Take the 2-minute tour ×
Stack Overflow is a question and answer site for professional and enthusiast programmers. It's 100% free, no registration required.

I've tried for some days understand Xcode Subclasses and Categories - and after all I found one event that are fired.

- (void)setContentOffset:(CGPoint)contentOffset {

And for more confusion, after read Apple iOS Documentation I get this stuff:

- (void)setContentOffset:(CGPoint)contentOffset animated:(BOOL)animated {

First event are fired, but from Apple documentation are not. Why?!

But in the first case, although he was fired the UIScrollView loses their scroll/drag'n' bounce behavior. I think it's because after overrride setContentOffset I would need to call the parent method to keep the default behavior of the UIScrollView. But I'm already exhausted from test obsolete Xcode approaches.

Than why second code are not fired and how call parent overridden method?

Thanks in advance.

share|improve this question
What are you actually trying to do? Subclassing the scroll view is unlikely to be the approach you should take. –  Wain Sep 14 '13 at 20:18
@Wain I'm trying to understand Pull To Refresh. It's for knowledge purposes... But basically I can create this behavior from scratch. –  Ragen Dazs Sep 14 '13 at 20:26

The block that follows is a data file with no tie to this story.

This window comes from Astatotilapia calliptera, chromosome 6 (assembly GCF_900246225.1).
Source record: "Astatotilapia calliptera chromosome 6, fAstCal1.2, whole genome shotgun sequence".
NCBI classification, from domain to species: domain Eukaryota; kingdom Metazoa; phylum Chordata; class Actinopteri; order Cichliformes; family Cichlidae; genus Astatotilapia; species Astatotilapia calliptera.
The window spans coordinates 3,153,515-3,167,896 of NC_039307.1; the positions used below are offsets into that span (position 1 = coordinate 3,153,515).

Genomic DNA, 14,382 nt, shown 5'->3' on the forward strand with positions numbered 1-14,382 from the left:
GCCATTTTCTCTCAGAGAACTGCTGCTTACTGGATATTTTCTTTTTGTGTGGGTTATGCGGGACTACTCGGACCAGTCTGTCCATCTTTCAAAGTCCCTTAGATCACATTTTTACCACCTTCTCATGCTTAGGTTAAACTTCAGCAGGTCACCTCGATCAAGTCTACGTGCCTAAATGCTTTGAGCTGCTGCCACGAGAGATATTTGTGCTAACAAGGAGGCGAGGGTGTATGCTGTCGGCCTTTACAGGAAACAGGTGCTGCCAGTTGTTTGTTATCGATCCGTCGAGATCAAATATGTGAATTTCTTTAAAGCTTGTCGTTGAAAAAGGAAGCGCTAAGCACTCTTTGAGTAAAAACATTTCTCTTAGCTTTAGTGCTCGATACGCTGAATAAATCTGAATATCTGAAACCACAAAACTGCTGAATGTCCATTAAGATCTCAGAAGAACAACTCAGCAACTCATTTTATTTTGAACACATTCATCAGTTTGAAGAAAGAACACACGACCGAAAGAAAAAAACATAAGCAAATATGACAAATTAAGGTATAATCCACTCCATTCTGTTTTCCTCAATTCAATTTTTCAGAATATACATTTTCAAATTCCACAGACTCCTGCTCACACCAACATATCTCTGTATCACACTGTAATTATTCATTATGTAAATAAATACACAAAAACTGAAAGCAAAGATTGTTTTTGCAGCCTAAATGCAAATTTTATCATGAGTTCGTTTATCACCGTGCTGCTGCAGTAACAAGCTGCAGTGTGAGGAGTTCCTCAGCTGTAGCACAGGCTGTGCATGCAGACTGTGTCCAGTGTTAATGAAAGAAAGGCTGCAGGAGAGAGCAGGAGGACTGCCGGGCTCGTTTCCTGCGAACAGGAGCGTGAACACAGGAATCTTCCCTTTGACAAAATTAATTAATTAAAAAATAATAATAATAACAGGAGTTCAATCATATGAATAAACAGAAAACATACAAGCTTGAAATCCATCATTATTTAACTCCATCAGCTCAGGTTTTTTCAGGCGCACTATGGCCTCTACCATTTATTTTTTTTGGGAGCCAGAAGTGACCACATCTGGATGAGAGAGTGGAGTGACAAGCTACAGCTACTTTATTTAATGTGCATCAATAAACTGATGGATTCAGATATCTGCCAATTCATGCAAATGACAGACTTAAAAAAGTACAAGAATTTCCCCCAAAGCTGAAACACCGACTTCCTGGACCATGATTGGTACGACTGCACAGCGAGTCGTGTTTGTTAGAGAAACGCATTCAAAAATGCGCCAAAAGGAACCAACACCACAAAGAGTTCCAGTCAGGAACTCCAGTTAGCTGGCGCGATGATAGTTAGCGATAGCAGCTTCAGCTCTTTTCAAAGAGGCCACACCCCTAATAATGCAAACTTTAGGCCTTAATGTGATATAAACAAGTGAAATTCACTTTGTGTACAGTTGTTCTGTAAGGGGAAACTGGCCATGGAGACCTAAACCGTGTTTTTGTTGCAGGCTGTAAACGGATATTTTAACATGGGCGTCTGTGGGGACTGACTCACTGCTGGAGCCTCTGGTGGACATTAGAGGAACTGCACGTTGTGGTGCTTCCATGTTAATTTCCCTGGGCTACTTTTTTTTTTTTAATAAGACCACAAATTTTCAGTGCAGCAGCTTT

What do you want to understand about it? If you wanted to implement pull to refresh manually you should still use the scroll view delegate scrollViewDidScroll (or observe the contentOffset) and contentInset. –  Wain Sep 14 '13 at 20:30
I've tried - (void)scrollViewDidScroll:(UIScrollView *)scrollView { NSLog(@"fooooobar"); } but it never fired –  Ragen Dazs Sep 14 '13 at 20:33
Start with: developer.apple.com/library/ios/documentation/general/… –  Wain Sep 14 '13 at 20:52

1 Answer 1

up vote 1 down vote accepted

To call the super (:parent) here

- (void)setContentOffset:(CGPoint)contentOffset {
    NSLog(@"foo  New Offset x: %.0f y: %.0f", contentOffset.x, contentOffset.y);
    [super setContentOffset:contentOffset];

And, for the second one; That is not a delegate method (:event), this is a method provided to developer actually, to initiate scrolling to a specific offset with/without animation. You probably do not need to override this.

- (void)setContentOffset:(CGPoint)contentOffset animated:(BOOL)animated;

Even more; even the first one is not an event, that's a message sent to scrollview to change the offset, but you can get in between and do your thing using that as an event trigger, and call super again to let it do it's work.

If you want to get real events on scrollView, you need to set up a delegate as documented here; https://developer.apple.com/library/ios/documentation/uikit/reference/UIScrollViewDelegate_Protocol/Reference/UIScrollViewDelegate.html#//apple_ref/occ/intf/UIScrollViewDelegate

And I also agree with Wain on sharing this link, https://developer.apple.com/library/ios/documentation/general/conceptual/DevPedia-CocoaCore/Delegation.html

share|improve this answer
As I said before, I am very grateful to the help given from @Wain and now your answer fits as a glove. After I read and implemented the delegate in my CustomClass all works like a charm - I was without a starting point and really did not know where to start. Thank you. –  Ragen Dazs Sep 14 '13 at 21:48

Your Answer


By posting your answer, you agree to the privacy policy and terms of service.

Not the answer you're looking for? Browse other questions tagged or ask your own question.